Section 10 (G) should be removed in its entirety. CDC guidelines are not standards or requirements but rather are only suggestions that employers and enforcement agencies can opt to ignore. The provisions contained in this emergency standard should be requirements that employers must follow. These provisions should be consistent with accepted occupational health and safety principles and with other VOSH requirements for healthy and safe workplaces. Where CDC guidelines are less protective than the provisions in this emergency standard, the current provision would effectively permit some workplaces to implement lesser protective measures than are applied in other similarly at-risk workplaces, based solely on employer whim. This is not an acceptable situation and can only be addressed by removing this provision. 

Section 30 definitions for “exposure risk level” warrant revision. These definitions do not reflect current knowledge about workplaces that have experienced significant COVID-19 infections and fatalities. For example, major outbreaks have occurred and continue to occur in correctional facilities, skilled nursing facilities, and meat packing plants, effectively making them “very high” risk workplaces. However, they are not so defined in the proposed standard and instead fall, incorrectly, in the “medium risk level”. This is a significant flaw in the way exposure risk level is defined in the proposed standard, i.e., grouping industries arbitrarily into exposure risk categories. This process seriously underestimates risk in workplaces that have become epicenters of infection. As a result, requirements that employers implement engineering, administrative, and work practice controls are minimized and employee protections are undermined.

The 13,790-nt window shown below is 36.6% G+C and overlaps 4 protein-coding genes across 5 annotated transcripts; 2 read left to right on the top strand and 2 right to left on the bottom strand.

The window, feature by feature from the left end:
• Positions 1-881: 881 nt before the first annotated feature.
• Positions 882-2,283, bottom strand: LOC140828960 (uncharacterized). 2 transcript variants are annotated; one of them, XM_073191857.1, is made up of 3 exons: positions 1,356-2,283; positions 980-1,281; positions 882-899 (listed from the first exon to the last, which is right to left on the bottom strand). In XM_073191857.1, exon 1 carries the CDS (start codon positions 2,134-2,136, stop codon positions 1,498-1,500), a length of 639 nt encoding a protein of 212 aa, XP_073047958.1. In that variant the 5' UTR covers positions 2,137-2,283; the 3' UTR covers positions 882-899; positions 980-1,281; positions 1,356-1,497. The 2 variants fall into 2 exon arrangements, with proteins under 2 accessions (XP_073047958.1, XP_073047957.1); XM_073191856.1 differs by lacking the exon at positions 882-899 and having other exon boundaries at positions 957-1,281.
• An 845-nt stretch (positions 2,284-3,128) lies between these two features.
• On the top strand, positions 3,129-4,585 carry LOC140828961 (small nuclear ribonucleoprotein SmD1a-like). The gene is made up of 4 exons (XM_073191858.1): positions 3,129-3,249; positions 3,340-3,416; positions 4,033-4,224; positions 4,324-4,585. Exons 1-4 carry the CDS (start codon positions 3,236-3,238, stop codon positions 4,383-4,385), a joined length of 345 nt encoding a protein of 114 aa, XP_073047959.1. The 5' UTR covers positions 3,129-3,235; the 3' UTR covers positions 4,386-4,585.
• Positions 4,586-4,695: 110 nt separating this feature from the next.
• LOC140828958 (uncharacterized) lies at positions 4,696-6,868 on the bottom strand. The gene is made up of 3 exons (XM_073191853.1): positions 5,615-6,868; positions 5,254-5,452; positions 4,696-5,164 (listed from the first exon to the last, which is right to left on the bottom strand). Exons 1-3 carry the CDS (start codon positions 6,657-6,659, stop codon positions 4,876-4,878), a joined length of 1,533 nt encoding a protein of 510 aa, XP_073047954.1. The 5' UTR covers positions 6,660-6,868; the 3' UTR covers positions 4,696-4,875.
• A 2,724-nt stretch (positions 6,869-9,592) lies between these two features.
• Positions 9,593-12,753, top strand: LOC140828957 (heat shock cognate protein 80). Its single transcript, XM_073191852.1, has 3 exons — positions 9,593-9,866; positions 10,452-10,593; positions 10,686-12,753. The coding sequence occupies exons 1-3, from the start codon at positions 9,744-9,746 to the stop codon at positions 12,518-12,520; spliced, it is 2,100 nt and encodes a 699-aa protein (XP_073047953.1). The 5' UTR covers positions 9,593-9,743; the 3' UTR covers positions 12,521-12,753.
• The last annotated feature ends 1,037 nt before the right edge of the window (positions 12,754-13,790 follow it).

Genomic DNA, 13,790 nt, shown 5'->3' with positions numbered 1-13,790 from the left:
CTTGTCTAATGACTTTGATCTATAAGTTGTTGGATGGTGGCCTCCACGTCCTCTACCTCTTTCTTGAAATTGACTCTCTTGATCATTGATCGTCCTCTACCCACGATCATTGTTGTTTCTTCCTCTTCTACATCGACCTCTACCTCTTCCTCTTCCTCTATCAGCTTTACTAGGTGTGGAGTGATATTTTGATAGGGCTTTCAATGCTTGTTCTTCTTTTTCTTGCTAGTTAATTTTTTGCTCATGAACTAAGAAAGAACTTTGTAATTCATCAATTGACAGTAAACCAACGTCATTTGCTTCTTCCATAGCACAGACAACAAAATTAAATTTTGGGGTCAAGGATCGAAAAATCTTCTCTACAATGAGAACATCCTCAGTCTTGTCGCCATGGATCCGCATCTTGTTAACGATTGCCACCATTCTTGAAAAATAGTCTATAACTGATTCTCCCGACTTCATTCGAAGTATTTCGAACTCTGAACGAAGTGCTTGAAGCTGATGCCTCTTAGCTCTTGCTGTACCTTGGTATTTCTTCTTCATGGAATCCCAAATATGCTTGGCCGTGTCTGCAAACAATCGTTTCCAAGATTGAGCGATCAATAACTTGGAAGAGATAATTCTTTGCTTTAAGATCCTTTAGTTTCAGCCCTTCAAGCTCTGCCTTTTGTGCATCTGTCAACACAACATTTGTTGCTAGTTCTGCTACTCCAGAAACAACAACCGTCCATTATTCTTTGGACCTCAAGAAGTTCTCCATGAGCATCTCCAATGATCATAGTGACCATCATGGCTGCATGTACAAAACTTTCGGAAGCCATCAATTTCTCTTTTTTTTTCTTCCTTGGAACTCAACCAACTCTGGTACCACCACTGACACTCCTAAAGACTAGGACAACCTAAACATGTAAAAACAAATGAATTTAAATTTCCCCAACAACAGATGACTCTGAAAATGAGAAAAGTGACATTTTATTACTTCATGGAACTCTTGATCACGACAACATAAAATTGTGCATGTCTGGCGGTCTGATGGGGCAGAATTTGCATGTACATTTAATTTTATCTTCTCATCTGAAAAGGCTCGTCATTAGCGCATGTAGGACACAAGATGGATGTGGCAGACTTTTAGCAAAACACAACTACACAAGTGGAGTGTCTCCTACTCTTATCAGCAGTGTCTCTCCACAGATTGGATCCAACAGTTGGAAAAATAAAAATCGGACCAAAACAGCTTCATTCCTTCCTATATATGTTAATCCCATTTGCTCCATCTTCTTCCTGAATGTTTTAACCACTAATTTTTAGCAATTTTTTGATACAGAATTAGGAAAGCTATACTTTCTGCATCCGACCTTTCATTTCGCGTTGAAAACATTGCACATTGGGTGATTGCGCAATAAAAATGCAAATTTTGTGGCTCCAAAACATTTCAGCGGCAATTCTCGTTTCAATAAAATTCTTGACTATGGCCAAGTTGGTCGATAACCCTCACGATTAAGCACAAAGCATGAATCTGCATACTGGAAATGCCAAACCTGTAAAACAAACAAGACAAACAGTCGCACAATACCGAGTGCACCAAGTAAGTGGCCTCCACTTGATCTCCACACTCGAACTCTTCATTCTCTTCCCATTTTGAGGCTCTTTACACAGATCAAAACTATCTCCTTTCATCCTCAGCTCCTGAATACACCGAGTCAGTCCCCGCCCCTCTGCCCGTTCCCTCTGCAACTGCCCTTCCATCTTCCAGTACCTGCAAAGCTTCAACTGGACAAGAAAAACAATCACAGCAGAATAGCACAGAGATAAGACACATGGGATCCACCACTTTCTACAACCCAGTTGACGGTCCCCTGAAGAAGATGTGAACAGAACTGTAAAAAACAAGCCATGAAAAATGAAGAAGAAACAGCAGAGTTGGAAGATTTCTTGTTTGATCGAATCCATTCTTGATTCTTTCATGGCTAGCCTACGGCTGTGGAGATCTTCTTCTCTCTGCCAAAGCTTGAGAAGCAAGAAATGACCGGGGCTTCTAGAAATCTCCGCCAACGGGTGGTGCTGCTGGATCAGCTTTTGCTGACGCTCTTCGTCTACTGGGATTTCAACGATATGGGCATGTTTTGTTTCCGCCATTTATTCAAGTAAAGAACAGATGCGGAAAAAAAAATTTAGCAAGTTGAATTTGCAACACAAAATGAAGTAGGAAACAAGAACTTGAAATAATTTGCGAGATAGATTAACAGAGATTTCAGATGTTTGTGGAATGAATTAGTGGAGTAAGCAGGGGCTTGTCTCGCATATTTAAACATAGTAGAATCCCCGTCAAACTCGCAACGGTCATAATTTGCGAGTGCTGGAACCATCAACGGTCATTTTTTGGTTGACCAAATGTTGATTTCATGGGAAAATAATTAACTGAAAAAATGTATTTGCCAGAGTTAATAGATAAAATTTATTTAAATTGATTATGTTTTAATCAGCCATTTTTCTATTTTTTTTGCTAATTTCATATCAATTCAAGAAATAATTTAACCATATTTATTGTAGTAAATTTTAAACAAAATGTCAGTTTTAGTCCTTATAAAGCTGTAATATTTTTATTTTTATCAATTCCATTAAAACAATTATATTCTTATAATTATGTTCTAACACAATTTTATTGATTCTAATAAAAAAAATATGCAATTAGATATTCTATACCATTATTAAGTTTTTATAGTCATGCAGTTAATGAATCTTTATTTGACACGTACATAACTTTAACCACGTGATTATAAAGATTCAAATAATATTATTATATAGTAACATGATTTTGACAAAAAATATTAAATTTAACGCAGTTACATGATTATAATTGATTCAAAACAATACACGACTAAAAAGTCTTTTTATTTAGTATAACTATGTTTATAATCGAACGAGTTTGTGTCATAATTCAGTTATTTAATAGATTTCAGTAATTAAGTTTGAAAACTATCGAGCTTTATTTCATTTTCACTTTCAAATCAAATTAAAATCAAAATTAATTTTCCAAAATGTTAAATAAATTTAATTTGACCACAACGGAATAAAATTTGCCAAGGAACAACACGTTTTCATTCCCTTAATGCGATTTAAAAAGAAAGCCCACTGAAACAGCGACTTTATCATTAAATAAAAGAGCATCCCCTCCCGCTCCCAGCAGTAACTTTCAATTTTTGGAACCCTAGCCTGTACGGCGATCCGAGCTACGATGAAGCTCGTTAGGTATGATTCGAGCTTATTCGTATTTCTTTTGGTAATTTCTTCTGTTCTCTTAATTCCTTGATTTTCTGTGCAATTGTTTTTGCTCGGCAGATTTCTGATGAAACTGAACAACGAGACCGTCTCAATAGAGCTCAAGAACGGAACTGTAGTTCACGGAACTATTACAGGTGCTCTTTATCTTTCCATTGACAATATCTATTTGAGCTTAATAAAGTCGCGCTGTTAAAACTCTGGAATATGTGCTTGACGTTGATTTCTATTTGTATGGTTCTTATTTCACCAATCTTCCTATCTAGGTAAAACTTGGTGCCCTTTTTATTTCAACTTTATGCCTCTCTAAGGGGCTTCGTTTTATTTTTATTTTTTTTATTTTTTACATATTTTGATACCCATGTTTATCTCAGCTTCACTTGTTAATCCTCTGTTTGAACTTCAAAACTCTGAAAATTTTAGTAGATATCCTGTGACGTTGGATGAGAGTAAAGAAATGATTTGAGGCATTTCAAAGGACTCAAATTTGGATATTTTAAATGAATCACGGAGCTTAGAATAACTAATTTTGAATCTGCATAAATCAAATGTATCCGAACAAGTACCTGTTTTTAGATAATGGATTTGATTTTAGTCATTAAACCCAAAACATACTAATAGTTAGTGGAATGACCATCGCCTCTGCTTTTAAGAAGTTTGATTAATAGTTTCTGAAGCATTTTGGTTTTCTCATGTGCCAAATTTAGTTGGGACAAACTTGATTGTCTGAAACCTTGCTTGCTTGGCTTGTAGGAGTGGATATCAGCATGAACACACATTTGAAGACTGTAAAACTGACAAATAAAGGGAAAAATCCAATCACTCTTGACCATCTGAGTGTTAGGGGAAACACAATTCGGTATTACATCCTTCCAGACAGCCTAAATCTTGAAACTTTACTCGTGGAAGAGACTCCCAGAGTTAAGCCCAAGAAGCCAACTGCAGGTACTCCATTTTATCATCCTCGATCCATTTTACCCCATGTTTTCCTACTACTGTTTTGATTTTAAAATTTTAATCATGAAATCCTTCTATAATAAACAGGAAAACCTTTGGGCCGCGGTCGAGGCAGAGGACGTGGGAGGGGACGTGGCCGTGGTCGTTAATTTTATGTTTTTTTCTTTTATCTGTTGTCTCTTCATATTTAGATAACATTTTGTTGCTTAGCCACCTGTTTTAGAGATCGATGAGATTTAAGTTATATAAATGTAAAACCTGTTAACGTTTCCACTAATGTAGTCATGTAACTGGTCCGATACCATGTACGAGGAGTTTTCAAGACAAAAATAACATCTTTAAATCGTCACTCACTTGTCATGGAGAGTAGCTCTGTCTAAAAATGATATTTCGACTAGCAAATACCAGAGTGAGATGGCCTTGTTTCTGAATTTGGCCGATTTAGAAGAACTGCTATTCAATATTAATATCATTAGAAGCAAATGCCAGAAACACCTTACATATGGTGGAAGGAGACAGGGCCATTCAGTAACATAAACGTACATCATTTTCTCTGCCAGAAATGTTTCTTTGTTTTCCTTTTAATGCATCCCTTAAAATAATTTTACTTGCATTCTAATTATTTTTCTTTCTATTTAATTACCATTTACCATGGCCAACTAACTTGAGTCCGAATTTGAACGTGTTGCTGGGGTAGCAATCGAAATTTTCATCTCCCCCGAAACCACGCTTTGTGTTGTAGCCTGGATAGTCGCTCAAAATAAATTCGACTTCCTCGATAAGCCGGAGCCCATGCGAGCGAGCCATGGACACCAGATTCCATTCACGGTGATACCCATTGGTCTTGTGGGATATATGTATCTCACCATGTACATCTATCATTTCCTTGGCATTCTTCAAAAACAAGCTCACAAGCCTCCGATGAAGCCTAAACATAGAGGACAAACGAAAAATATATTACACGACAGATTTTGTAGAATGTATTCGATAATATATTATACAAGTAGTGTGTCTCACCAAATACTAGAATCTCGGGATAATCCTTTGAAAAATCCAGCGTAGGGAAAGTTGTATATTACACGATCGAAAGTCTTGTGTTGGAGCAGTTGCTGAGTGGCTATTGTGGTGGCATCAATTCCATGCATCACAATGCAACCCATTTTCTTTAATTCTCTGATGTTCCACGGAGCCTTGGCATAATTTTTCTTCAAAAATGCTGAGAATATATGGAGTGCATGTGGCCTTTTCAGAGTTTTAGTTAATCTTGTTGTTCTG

As a remedy, we recommend additional and specific emphasis throughout the standard on hazard assessment, as defined in Section 40. A. 1. This would decrease sole reliance on arbitrary exposure risk categories that may inadvertently fail to identify workplaces with significant actual or potential infection. It would promote a more accurate understanding of workplace conditions while expediting proactive response to changing conditions that may be elevating risk to workers. 

The definition of “face shield” in Section 30 states that it is designed to protect the face of the wearer from “airborne particles”. This is not correct and may cause confusion. Face shields protect the wearer against exposure to splashes, sprays, and large droplets. Face shields do not protect the wearer against inhalational exposure to aerosolized or airborne infectious particles, for which the appropriate minimal protection is NIOSH-certified N95 disposable respirators.